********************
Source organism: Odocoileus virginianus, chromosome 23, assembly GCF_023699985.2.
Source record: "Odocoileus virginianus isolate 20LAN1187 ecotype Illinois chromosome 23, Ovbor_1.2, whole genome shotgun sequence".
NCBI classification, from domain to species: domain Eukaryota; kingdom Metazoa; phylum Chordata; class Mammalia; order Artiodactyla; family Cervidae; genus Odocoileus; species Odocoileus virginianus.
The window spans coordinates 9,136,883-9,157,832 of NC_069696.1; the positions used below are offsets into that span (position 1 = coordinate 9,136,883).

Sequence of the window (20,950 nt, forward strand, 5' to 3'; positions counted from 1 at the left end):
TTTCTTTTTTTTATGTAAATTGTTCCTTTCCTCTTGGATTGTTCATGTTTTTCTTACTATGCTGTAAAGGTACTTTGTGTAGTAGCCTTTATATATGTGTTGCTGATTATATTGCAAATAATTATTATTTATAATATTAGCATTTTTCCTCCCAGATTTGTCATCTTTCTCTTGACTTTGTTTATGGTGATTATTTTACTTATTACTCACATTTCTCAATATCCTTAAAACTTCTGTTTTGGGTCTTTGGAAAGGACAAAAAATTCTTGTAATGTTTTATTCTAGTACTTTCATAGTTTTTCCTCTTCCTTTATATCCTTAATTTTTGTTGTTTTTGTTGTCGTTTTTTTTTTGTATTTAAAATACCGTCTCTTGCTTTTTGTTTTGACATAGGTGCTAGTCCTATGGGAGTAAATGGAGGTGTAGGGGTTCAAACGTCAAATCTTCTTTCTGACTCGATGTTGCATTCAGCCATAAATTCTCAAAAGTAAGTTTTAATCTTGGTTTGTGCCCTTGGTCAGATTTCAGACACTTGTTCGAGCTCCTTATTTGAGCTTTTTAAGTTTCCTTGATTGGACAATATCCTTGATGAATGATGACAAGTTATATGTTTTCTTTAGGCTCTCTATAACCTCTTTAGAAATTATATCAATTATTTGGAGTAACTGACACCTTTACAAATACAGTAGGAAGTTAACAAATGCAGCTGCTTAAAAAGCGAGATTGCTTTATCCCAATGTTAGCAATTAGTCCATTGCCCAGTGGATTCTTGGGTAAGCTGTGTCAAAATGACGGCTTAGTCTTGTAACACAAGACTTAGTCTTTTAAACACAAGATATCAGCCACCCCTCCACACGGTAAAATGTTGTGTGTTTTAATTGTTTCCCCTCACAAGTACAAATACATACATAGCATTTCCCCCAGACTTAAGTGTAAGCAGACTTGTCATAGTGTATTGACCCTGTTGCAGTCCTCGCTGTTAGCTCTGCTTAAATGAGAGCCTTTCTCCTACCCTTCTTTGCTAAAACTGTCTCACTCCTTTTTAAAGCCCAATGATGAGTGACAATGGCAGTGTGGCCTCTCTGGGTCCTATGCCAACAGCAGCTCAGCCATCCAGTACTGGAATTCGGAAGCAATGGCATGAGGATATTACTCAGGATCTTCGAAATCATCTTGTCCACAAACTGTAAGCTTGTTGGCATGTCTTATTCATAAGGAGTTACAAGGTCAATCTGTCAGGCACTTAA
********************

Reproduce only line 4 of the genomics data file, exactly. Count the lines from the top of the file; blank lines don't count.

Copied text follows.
The window spans coordinates 9,136,883-9,157,832 of NC_069696.1; the positions used below are offsets into that span (position 1 = coordinate 9,136,883).